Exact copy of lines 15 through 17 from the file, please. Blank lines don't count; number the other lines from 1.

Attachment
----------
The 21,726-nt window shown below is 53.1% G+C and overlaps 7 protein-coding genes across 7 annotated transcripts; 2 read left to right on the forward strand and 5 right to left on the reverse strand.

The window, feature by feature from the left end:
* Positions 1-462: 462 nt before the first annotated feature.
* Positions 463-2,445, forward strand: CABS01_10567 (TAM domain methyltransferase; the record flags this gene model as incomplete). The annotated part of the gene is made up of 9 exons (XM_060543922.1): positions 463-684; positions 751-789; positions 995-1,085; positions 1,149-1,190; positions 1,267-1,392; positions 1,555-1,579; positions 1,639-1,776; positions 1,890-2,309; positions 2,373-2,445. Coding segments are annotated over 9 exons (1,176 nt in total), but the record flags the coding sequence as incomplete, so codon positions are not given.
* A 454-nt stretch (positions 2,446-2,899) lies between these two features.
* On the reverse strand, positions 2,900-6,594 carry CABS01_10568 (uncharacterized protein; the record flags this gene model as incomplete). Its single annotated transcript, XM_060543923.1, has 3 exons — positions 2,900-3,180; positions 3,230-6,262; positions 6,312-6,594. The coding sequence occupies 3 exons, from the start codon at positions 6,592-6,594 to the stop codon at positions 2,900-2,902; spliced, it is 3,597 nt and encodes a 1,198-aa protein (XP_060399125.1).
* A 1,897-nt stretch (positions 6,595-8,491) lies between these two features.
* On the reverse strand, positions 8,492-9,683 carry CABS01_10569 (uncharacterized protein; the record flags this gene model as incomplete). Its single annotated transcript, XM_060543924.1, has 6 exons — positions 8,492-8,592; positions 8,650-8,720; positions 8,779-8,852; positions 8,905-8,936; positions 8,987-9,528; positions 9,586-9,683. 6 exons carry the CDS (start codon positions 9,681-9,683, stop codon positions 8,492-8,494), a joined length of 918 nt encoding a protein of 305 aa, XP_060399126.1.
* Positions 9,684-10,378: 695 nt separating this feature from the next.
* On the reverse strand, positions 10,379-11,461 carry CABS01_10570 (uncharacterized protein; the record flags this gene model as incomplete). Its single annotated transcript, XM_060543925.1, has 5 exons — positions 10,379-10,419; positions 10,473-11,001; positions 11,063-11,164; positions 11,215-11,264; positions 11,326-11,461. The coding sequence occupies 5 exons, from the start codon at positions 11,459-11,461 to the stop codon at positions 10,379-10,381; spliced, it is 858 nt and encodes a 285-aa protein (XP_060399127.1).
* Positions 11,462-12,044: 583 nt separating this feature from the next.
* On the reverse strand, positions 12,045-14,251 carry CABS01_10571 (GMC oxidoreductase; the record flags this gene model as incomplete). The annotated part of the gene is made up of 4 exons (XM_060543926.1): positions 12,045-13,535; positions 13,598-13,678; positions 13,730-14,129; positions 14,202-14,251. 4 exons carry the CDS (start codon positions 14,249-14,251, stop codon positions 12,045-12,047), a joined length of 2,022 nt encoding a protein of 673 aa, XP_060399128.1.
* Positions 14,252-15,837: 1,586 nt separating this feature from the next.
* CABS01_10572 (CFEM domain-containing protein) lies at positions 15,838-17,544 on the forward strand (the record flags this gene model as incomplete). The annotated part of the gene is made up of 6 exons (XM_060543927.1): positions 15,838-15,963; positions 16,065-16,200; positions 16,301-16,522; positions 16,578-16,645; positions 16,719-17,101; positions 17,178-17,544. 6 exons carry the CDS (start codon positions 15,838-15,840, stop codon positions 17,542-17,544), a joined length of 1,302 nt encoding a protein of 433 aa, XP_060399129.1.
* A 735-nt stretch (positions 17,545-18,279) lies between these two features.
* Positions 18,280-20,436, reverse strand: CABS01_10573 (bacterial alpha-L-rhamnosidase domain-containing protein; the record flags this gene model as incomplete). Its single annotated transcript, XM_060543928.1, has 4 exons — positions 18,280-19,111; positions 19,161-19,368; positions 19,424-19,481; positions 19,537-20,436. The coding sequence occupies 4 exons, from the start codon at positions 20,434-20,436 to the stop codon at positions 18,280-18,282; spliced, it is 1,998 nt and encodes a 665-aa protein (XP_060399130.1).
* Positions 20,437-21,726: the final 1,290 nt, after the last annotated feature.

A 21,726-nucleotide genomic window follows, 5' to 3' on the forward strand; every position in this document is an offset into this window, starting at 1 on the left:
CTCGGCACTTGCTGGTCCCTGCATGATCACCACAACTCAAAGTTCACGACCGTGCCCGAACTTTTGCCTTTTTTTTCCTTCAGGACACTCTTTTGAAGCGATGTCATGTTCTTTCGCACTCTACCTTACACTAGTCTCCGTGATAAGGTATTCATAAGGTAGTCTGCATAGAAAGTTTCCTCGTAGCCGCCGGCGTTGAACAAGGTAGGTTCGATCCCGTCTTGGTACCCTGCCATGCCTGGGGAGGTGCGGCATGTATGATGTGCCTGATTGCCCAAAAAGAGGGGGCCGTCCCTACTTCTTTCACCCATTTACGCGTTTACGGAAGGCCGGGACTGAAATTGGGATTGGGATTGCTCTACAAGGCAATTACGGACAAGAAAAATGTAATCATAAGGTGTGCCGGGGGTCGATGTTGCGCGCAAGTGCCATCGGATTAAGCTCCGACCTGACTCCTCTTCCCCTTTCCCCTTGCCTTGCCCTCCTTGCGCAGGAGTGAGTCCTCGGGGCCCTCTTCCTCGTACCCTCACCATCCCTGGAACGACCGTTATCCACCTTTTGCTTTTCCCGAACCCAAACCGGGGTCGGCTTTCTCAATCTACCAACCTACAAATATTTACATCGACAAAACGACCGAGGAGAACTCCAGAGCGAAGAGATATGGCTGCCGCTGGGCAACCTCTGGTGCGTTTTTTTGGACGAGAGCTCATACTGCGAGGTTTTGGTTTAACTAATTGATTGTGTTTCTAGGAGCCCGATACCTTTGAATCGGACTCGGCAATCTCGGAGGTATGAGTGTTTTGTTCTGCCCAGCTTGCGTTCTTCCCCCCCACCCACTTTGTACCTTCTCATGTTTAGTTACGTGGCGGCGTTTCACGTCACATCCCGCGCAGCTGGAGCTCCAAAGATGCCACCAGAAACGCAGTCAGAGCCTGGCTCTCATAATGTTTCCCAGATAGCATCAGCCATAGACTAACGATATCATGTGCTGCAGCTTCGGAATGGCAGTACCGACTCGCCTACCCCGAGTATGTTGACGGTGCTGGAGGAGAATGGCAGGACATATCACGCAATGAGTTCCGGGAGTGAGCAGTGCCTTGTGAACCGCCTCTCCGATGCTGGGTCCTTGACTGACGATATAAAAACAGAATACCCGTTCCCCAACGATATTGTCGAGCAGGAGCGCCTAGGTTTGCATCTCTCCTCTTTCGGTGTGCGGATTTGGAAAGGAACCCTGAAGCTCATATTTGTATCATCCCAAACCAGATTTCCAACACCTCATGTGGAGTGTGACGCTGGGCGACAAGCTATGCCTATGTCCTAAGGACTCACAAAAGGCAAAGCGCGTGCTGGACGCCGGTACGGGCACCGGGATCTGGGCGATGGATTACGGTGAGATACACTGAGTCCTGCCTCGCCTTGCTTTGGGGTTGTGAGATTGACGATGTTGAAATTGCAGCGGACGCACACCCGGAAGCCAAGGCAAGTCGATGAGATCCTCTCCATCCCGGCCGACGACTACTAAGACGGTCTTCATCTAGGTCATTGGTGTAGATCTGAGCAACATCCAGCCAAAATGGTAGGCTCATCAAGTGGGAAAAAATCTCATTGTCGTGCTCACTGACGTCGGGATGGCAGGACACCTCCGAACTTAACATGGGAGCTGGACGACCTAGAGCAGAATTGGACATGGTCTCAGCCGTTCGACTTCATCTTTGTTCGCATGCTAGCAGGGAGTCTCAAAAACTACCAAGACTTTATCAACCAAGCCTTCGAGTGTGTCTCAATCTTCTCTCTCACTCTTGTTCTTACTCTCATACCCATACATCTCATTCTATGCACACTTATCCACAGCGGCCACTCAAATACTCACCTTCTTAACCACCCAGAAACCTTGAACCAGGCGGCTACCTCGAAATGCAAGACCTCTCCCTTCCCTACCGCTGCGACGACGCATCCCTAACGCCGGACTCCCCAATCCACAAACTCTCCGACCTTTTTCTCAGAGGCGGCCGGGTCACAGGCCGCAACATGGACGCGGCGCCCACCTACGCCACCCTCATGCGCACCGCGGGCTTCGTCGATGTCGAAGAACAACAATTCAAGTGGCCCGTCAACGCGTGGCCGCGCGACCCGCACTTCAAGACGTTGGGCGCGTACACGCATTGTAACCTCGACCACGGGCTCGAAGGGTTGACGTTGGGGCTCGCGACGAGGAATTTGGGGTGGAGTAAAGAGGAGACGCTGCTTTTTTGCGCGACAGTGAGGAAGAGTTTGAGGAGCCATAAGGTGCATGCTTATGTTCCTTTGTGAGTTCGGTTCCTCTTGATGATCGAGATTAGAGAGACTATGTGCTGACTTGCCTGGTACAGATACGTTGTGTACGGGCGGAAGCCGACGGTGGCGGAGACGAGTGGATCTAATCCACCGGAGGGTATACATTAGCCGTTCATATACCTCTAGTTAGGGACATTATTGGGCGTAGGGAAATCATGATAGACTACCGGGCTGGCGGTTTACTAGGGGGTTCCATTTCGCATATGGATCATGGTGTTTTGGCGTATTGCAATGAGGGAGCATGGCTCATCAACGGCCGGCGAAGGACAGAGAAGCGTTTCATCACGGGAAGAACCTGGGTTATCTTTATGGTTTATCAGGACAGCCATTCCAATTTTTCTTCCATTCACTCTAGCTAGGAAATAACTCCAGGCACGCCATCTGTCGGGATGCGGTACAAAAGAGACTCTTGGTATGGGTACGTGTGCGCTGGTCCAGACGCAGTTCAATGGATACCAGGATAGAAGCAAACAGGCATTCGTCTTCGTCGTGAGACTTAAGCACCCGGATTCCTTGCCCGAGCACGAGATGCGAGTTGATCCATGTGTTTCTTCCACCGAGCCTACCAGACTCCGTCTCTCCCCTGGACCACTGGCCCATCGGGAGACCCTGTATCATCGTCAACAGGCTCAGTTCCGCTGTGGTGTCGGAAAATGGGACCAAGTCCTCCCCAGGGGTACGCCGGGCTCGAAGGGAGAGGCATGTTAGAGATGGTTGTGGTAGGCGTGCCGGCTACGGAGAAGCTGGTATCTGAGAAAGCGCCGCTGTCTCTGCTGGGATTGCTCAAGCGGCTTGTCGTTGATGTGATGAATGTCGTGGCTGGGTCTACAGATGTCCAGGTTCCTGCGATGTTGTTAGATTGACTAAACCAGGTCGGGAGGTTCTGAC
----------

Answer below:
* A 735-nt stretch (positions 17,545-18,279) lies between these two features.
* Positions 18,280-20,436, reverse strand: CABS01_10573 (bacterial alpha-L-rhamnosidase domain-containing protein; the record flags this gene model as incomplete). Its single annotated transcript, XM_060543928.1, has 4 exons — positions 18,280-19,111; positions 19,161-19,368; positions 19,424-19,481; positions 19,537-20,436. The coding sequence occupies 4 exons, from the start codon at positions 20,434-20,436 to the stop codon at positions 18,280-18,282; spliced, it is 1,998 nt and encodes a 665-aa protein (XP_060399130.1).
* Positions 20,437-21,726: the final 1,290 nt, after the last annotated feature.